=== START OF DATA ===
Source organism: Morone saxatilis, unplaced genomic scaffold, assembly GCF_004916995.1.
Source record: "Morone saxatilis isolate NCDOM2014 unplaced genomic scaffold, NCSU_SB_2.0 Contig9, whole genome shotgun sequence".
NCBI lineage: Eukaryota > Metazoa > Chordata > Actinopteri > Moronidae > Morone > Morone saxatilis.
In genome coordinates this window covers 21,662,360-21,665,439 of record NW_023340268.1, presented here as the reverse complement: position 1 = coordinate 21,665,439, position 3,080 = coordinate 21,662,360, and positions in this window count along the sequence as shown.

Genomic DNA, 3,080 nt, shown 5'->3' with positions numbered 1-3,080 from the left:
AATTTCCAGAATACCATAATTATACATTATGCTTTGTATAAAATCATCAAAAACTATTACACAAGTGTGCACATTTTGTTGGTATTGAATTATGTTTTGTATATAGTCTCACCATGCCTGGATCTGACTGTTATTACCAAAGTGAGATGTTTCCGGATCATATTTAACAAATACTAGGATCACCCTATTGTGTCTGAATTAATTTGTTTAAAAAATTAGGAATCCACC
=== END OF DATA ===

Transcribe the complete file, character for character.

Source organism: Morone saxatilis, unplaced genomic scaffold, assembly GCF_004916995.1.
Source record: "Morone saxatilis isolate NCDOM2014 unplaced genomic scaffold, NCSU_SB_2.0 Contig9, whole genome shotgun sequence".
NCBI lineage: Eukaryota > Metazoa > Chordata > Actinopteri > Moronidae > Morone > Morone saxatilis.
In genome coordinates this window covers 21,662,360-21,665,439 of record NW_023340268.1, presented here as the reverse complement: position 1 = coordinate 21,665,439, position 3,080 = coordinate 21,662,360, and positions in this window count along the sequence as shown.

Genomic DNA, 3,080 nt, shown 5'->3' with positions numbered 1-3,080 from the left:
AATTTCCAGAATACCATAATTATACATTATGCTTTGTATAAAATCATCAAAAACTATTACACAAGTGTGCACATTTTGTTGGTATTGAATTATGTTTTGTATATAGTCTCACCATGCCTGGATCTGACTGTTATTACCAAAGTGAGATGTTTCCGGATCATATTTAACAAATACTAGGATCACCCTATTGTGTCTGAATTAATTTGTTTAAAAAATTAGGAATCCACC